Nobel Prize-Winning Sleep Expert, Biologist and Geneticist Giving Free Lecture Virtually and in Person March 23 at Kansas City’s Linda Hall Library

Dr. Michael W. Young’s work for past 40 years has led to greater understanding of

sleep disorders, jet lag and general human health

A world-renowned sleep expert will give a free lecture March 23 at Kansas City’s Linda Hall Library that also will be streamed virtually. Nobel Laureate Michael W. Young, Ph.D., has been studying circadian rhythms – otherwise known as biological clocks – for 40 years. His groundbreaking research has led to a greater understanding of sleep and mood disorders, jet lag and our general well-being. Dr. Young will discuss “Genes That Regulate Sleep and Circadian Rhythms” during a fascinating free program presented in partnership with William Jewell College.

Dr. Young, vice president for academic affairs, Richard and Jeanne Fisher professor and head of the Laboratory of Genetics at Rockefeller University research institute in New York, won the 2017 Nobel Prize in Physiology or Medicine for his pioneering studies on circadian rhythms. Dr. Young’s paradigm-shifting discoveries helped explain how biological clocks work. That’s important, because the biological clock regulates critical functions like hormone levels, sleep, body temperature and metabolism.

“Animals, including humans, function improperly if these clocks are disrupted, because all of our organs are designed to operate together in a rhythmic fashion,” Dr. Young said. “So desynchronization that throws off our biological clocks can cause health issues. Improving our understanding of the biological machinery that keeps us in tune with our environment and sleep-wake cycles helps us take better care of ourselves.”

Chronic misalignment between our lifestyles and the rhythms dictated by our inner timekeepers is associated with increased risk for various diseases. Similarly, any temporary mismatch between our external environment and internal biological clock can negatively impact our well-being.

Take jet lag, for example, which Dr. Young says can best be addressed by not sleeping until the local nighttime or eating until local mealtimes, no matter how tired or hungry you are. Otherwise, you perpetuate the state of desynchronization and will continue to feel unwell. Dr. Young also will address how overnight shift work can throw off normal circadian rhythms and why many prescribed medications are best taken at a particular time of day.

As a leading independent research library, the Linda Hall Library is committed to free public programming that includes expert lectures and adult education opportunities. The Library brings science to life in new and relevant ways through events like Dr. Young’s March 23 presentation in Kansas City, which also will be available via live stream for an online audience.

“Dr. Young’s research into circadian rhythms has broad implications for our health,” said Eric Ward, vice president for public programs at the Linda Hall Library. “You won’t want to miss hearing from this Nobel Laureate, whose vast knowledge in this area is not only fascinating, but also critical for our productivity and well-being in these challenging times.”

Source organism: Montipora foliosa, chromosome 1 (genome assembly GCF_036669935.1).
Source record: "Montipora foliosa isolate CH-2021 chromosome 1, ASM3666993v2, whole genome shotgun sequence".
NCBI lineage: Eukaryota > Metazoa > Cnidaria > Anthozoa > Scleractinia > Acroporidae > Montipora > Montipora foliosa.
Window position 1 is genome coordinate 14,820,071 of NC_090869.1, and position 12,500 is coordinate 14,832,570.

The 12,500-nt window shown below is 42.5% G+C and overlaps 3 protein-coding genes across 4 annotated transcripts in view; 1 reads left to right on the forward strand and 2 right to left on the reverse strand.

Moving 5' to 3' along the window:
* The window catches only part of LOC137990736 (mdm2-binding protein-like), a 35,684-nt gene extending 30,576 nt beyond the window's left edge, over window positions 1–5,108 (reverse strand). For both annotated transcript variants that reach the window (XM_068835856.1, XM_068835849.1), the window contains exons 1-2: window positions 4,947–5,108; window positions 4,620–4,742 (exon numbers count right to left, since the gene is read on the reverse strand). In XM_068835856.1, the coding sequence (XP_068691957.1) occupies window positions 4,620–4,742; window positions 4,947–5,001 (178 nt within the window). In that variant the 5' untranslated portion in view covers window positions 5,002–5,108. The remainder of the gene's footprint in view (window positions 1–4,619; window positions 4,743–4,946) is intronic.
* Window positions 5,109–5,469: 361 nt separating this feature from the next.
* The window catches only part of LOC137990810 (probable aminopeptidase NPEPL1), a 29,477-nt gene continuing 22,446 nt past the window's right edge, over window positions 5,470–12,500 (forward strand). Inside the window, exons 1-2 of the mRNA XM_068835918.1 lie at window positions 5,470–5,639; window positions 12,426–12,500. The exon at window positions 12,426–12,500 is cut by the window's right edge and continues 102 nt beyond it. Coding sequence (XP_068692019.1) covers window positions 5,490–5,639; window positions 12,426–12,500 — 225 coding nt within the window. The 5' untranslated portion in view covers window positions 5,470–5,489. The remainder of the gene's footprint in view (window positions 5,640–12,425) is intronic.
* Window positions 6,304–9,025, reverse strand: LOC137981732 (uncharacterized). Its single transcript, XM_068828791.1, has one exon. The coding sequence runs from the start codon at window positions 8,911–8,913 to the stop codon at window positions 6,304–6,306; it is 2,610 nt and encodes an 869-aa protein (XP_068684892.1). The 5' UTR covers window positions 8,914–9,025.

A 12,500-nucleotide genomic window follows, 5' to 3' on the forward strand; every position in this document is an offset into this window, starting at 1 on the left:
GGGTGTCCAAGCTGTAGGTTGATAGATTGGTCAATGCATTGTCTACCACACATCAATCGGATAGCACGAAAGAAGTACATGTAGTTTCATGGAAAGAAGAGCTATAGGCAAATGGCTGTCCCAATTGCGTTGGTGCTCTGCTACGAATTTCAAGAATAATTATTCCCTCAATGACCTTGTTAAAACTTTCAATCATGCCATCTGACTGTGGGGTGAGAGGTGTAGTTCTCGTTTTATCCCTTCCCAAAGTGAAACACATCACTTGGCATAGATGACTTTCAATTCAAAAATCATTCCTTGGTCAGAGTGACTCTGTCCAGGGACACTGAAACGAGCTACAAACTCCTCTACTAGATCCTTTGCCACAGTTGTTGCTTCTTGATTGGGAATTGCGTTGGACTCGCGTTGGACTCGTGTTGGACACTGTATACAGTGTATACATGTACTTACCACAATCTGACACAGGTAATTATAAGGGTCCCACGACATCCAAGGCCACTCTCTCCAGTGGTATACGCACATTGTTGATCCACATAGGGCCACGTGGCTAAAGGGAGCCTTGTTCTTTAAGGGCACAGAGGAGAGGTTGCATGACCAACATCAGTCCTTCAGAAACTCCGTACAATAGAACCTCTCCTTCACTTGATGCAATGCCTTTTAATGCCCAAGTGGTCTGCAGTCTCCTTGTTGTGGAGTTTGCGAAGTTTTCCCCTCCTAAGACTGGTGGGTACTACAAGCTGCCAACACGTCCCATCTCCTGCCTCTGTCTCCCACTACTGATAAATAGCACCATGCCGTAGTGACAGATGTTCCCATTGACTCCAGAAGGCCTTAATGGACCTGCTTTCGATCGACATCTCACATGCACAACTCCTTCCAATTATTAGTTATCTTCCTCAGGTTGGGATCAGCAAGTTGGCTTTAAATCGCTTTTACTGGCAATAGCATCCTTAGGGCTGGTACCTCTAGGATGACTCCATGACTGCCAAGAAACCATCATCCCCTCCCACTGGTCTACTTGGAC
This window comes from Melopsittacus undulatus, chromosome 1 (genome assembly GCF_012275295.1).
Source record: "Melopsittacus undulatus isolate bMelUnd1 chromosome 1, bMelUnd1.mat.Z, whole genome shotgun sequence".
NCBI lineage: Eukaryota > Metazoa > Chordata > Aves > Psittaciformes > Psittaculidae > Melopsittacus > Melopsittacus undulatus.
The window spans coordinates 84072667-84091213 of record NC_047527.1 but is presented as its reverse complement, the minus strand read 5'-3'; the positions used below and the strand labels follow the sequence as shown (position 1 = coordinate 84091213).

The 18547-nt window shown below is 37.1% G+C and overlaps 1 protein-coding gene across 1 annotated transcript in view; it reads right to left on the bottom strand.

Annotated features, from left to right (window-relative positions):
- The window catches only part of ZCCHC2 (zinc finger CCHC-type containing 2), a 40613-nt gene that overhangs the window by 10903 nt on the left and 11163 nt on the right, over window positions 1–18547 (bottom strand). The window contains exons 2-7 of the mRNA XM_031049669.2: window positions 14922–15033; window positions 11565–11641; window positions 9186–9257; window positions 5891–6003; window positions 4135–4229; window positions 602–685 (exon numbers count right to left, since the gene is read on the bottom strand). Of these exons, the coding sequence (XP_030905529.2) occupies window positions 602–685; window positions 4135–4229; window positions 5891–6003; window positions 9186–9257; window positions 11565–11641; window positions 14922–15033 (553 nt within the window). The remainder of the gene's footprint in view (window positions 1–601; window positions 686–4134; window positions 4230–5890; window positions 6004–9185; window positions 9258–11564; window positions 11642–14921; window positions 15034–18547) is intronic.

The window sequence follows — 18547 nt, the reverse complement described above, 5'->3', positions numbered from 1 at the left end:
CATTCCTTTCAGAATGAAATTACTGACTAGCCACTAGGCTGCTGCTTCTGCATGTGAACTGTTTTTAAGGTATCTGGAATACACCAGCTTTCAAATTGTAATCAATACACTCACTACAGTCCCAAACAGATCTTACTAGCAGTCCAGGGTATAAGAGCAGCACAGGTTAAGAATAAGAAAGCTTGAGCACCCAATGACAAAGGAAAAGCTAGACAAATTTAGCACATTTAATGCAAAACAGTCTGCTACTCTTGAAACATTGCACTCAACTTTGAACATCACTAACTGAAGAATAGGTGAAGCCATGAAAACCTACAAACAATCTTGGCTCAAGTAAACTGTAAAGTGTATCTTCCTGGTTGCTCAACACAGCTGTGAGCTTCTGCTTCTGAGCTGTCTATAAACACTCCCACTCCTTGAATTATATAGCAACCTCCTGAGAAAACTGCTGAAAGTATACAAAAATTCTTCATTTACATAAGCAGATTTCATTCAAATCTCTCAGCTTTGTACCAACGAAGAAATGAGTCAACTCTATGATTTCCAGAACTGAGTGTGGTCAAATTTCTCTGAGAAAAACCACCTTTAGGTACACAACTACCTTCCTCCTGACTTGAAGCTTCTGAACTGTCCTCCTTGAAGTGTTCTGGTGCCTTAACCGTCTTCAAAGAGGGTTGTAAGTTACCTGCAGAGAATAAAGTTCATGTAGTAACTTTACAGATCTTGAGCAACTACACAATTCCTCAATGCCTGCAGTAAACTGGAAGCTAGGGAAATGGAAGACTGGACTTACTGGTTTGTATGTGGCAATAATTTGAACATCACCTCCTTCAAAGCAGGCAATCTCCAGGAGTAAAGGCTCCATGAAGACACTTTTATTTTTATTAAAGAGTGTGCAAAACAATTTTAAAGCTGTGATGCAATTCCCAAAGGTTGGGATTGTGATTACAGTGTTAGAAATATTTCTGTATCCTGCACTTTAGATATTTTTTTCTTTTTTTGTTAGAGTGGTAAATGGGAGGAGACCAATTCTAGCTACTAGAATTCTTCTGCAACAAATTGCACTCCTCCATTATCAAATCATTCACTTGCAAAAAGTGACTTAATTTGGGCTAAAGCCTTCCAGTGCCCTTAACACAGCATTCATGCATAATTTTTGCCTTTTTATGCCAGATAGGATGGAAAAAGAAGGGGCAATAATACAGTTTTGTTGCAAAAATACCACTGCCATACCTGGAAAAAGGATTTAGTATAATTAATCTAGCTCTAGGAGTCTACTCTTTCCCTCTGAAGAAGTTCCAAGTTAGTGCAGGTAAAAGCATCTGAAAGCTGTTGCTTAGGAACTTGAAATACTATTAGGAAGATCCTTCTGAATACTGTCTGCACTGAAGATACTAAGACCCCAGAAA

Dr. Young, who shared the 2017 Nobel Prize in Physiology or Medicine with Jeffrey Hall and Michael Rosbash of Brandeis University, used genetics to identify gene mutations that disrupt the ability of a specific fruit fly to appropriately modulate its internal clock, and went on to define its biochemical mechanisms. The clock found in humans was later shown to be similar to that of the fruit fly, so that early work with the fruit fly has produced many insights into how our bodies stay in tune with the environment. His work has direct implications for understanding human sleep disorders, the mechanisms of jet lag and the challenges of working the night shift. Professor Young received his undergraduate degree in biology and his Ph.D. in genetics from The University of Texas at Austin.

Young’s lecture is free and open to the public, though pre-registering is required and seating is limited. You may attend in person on Thursday, March 23, from 6:30-7:30 p.m. CDT (doors open at 5:45 p.m.) at the Linda Hall Library, 5109 Cherry Street in Kansas City, Missouri, by registering here. If you’d prefer to participate virtually, register here to watch the live stream.

About the Linda Hall Library 

Since 1946, the Linda Hall Library has been amassing collections that have powered investigation, innovation, exploration and inspiration. Today, the Library is a leading independent research library widely known for the breadth and depth of its collections across 82 languages, its role as an international destination for scholarship and research, its support of teachers of the STEM curricula, and the vast resources it provides to learners of all ages interested in scientific exploration and discovery. Learn more at